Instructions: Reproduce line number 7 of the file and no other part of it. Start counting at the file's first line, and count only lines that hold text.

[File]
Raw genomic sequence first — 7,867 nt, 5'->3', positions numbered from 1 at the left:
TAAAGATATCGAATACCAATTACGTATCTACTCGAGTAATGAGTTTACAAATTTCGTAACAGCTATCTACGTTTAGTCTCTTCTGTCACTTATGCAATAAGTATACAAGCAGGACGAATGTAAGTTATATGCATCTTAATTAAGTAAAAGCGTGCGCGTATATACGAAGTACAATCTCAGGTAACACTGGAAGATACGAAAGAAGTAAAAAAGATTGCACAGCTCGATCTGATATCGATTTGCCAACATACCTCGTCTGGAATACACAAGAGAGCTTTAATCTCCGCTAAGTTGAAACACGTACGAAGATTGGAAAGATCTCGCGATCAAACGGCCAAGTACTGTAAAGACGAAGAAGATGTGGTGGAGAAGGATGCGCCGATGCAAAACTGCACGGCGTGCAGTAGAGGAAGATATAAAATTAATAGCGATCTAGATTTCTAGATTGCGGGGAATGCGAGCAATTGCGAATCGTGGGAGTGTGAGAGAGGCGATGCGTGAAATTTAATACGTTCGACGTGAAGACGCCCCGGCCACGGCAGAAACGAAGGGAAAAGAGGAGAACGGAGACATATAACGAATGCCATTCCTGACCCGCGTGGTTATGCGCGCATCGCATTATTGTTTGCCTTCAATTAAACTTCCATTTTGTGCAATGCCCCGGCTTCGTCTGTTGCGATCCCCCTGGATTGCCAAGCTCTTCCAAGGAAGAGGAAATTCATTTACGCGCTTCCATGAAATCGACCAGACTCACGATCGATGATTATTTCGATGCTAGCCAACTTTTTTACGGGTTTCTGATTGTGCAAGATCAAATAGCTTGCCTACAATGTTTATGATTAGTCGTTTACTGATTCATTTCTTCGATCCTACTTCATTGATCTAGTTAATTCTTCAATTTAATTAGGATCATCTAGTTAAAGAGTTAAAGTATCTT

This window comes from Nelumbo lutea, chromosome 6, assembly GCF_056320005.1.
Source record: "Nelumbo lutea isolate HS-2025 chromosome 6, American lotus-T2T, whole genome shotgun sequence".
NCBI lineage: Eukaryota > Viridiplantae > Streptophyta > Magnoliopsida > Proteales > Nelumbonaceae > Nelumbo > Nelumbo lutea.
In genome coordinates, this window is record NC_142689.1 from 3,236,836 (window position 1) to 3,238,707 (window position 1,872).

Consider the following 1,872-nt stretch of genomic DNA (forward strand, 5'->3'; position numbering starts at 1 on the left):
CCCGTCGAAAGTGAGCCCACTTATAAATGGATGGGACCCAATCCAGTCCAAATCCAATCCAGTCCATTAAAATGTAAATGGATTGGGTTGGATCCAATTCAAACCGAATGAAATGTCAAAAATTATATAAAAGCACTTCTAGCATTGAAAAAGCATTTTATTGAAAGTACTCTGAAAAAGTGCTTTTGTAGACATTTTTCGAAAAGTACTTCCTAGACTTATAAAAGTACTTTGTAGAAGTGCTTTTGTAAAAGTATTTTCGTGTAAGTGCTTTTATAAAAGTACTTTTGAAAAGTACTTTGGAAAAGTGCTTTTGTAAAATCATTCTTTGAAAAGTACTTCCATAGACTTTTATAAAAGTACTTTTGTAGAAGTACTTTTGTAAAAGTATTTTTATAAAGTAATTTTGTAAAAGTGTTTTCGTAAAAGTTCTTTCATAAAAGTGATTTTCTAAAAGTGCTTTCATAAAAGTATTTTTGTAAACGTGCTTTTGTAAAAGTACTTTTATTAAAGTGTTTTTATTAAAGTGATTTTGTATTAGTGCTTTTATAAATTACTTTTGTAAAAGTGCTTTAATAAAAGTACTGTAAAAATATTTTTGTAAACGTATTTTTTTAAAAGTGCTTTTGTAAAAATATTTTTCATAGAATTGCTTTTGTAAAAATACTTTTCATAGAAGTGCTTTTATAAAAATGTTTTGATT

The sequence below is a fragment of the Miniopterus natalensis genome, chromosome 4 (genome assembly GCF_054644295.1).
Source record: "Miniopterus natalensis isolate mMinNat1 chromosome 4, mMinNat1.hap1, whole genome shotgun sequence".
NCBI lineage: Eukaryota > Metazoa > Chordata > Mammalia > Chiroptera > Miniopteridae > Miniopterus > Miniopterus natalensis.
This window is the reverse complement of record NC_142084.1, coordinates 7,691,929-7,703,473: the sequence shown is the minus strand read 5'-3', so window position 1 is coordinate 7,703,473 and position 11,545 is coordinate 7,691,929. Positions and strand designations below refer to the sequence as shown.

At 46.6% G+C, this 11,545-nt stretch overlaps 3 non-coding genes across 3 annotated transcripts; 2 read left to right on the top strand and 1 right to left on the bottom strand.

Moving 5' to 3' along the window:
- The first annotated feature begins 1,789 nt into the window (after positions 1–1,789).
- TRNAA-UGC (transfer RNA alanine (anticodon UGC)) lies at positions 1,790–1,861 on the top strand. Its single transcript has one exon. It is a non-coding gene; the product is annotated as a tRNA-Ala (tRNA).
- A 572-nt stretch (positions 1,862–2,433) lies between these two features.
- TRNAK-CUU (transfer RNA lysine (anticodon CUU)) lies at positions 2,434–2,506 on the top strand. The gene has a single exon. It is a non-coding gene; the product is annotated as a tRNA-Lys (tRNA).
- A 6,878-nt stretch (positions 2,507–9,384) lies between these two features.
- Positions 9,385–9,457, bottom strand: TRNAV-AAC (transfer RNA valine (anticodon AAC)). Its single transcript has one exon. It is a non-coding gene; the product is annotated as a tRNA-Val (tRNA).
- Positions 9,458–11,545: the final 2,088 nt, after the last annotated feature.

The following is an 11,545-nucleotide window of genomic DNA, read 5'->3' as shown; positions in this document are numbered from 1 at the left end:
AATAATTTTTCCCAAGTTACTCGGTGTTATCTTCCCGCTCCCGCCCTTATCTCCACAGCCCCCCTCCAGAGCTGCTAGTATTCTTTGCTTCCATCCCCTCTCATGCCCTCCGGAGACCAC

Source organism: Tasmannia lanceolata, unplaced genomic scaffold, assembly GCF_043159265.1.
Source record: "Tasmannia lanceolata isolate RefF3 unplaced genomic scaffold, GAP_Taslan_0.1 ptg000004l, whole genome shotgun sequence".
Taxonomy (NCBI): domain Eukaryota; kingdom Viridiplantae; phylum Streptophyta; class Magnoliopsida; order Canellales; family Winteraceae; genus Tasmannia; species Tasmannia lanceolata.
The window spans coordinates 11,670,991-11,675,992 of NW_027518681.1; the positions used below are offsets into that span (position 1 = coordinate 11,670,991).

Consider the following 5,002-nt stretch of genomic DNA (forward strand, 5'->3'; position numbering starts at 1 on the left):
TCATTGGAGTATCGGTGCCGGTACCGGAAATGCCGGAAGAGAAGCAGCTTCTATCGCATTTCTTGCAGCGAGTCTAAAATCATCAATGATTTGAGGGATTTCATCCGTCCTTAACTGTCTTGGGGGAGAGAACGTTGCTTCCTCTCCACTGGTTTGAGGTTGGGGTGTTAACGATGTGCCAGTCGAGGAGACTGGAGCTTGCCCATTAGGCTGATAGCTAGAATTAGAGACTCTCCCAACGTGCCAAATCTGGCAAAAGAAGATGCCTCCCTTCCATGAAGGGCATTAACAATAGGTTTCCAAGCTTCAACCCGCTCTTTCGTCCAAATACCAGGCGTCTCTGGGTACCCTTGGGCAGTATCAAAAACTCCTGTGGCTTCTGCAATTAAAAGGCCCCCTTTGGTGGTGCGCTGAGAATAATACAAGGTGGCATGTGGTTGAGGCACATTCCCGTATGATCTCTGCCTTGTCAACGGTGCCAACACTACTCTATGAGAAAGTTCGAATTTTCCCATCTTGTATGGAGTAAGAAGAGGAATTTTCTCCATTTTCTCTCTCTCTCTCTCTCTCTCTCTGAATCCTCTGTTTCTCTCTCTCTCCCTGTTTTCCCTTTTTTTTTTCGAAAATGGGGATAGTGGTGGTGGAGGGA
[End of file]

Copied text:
Consider the following 1,872-nt stretch of genomic DNA (forward strand, 5'->3'; position numbering starts at 1 on the left):